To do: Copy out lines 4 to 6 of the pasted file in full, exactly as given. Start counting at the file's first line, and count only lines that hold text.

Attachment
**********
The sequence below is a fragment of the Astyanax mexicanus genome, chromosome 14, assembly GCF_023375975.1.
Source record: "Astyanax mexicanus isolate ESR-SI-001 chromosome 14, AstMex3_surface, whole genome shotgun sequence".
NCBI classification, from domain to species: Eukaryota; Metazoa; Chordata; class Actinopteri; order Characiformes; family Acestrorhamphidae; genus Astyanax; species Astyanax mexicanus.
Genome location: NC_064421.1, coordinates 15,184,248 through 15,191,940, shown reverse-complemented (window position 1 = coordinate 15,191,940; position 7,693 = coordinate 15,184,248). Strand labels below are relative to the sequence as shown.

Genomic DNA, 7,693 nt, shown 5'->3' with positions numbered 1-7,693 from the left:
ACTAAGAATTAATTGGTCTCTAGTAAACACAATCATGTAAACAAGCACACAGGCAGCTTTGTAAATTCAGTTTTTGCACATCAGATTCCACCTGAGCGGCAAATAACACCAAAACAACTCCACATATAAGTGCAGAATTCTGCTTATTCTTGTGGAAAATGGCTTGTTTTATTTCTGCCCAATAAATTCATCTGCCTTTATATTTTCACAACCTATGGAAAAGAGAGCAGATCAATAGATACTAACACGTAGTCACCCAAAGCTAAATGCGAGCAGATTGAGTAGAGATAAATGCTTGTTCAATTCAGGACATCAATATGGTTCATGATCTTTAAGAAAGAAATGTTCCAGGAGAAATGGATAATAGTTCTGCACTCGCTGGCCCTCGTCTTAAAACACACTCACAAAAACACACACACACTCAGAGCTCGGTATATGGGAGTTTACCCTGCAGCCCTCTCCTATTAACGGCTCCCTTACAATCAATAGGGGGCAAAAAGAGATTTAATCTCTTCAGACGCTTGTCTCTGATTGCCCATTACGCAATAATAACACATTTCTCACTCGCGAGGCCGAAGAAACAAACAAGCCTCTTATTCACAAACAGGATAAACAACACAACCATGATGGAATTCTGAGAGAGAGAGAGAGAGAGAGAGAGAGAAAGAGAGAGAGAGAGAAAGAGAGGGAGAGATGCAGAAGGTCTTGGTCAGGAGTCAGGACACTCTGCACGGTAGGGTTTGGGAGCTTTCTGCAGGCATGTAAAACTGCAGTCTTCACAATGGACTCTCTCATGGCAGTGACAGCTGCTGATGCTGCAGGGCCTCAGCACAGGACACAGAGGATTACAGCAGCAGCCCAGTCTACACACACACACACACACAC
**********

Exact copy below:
Genome location: NC_064421.1, coordinates 15,184,248 through 15,191,940, shown reverse-complemented (window position 1 = coordinate 15,191,940; position 7,693 = coordinate 15,184,248). Strand labels below are relative to the sequence as shown.

Genomic DNA, 7,693 nt, shown 5'->3' with positions numbered 1-7,693 from the left:
ACTAAGAATTAATTGGTCTCTAGTAAACACAATCATGTAAACAAGCACACAGGCAGCTTTGTAAATTCAGTTTTTGCACATCAGATTCCACCTGAGCGGCAAATAACACCAAAACAACTCCACATATAAGTGCAGAATTCTGCTTATTCTTGTGGAAAATGGCTTGTTTTATTTCTGCCCAATAAATTCATCTGCCTTTATATTTTCACAACCTATGGAAAAGAGAGCAGATCAATAGATACTAACACGTAGTCACCCAAAGCTAAATGCGAGCAGATTGAGTAGAGATAAATGCTTGTTCAATTCAGGACATCAATATGGTTCATGATCTTTAAGAAAGAAATGTTCCAGGAGAAATGGATAATAGTTCTGCACTCGCTGGCCCTCGTCTTAAAACACACTCACAAAAACACACACACACTCAGAGCTCGGTATATGGGAGTTTACCCTGCAGCCCTCTCCTATTAACGGCTCCCTTACAATCAATAGGGGGCAAAAAGAGATTTAATCTCTTCAGACGCTTGTCTCTGATTGCCCATTACGCAATAATAACACATTTCTCACTCGCGAGGCCGAAGAAACAAACAAGCCTCTTATTCACAAACAGGATAAACAACACAACCATGATGGAATTCTGAGAGAGAGAGAGAGAGAGAGAGAGAGAAAGAGAGAGAGAGAGAAAGAGAGGGAGAGATGCAGAAGGTCTTGGTCAGGAGTCAGGACACTCTGCACGGTAGGGTTTGGGAGCTTTCTGCAGGCATGTAAAACTGCAGTCTTCACAATGGACTCTCTCATGGCAGTGACAGCTGCTGATGCTGCAGGGCCTCAGCACAGGACACAGAGGATTACAGCAGCAGCCCAGTCTACACACACACACACACACAC